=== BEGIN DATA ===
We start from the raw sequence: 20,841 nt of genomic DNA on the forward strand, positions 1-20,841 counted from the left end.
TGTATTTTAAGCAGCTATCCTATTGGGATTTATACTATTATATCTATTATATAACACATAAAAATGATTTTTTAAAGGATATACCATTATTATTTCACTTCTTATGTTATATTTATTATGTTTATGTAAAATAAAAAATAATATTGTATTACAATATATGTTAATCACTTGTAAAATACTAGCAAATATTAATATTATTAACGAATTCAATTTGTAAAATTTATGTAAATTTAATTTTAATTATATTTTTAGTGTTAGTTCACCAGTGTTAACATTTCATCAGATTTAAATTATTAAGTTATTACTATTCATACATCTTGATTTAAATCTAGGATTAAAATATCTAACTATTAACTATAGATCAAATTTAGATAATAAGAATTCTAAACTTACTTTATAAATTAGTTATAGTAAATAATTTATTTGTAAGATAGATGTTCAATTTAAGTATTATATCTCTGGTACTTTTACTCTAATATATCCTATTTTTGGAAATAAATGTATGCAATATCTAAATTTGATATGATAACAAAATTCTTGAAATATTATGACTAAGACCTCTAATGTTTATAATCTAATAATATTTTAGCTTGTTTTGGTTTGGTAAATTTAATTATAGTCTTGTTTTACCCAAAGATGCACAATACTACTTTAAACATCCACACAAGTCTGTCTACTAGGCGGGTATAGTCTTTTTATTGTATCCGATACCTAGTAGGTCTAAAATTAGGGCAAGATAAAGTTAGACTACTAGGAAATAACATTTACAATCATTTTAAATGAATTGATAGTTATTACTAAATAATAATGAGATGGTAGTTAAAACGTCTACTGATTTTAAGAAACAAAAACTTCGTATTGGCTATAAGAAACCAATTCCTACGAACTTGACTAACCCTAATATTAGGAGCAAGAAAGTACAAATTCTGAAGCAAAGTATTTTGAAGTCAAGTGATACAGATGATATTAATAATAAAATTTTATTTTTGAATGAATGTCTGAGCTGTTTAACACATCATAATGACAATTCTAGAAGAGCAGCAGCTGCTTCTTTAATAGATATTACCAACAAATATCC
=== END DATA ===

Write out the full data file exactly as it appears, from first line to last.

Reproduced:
We start from the raw sequence: 20,841 nt of genomic DNA on the forward strand, positions 1-20,841 counted from the left end.
TGTATTTTAAGCAGCTATCCTATTGGGATTTATACTATTATATCTATTATATAACACATAAAAATGATTTTTTAAAGGATATACCATTATTATTTCACTTCTTATGTTATATTTATTATGTTTATGTAAAATAAAAAATAATATTGTATTACAATATATGTTAATCACTTGTAAAATACTAGCAAATATTAATATTATTAACGAATTCAATTTGTAAAATTTATGTAAATTTAATTTTAATTATATTTTTAGTGTTAGTTCACCAGTGTTAACATTTCATCAGATTTAAATTATTAAGTTATTACTATTCATACATCTTGATTTAAATCTAGGATTAAAATATCTAACTATTAACTATAGATCAAATTTAGATAATAAGAATTCTAAACTTACTTTATAAATTAGTTATAGTAAATAATTTATTTGTAAGATAGATGTTCAATTTAAGTATTATATCTCTGGTACTTTTACTCTAATATATCCTATTTTTGGAAATAAATGTATGCAATATCTAAATTTGATATGATAACAAAATTCTTGAAATATTATGACTAAGACCTCTAATGTTTATAATCTAATAATATTTTAGCTTGTTTTGGTTTGGTAAATTTAATTATAGTCTTGTTTTACCCAAAGATGCACAATACTACTTTAAACATCCACACAAGTCTGTCTACTAGGCGGGTATAGTCTTTTTATTGTATCCGATACCTAGTAGGTCTAAAATTAGGGCAAGATAAAGTTAGACTACTAGGAAATAACATTTACAATCATTTTAAATGAATTGATAGTTATTACTAAATAATAATGAGATGGTAGTTAAAACGTCTACTGATTTTAAGAAACAAAAACTTCGTATTGGCTATAAGAAACCAATTCCTACGAACTTGACTAACCCTAATATTAGGAGCAAGAAAGTACAAATTCTGAAGCAAAGTATTTTGAAGTCAAGTGATACAGATGATATTAATAATAAAATTTTATTTTTGAATGAATGTCTGAGCTGTTTAACACATCATAATGACAATTCTAGAAGAGCAGCAGCTGCTTCTTTAATAGATATTACCAACAAATATCC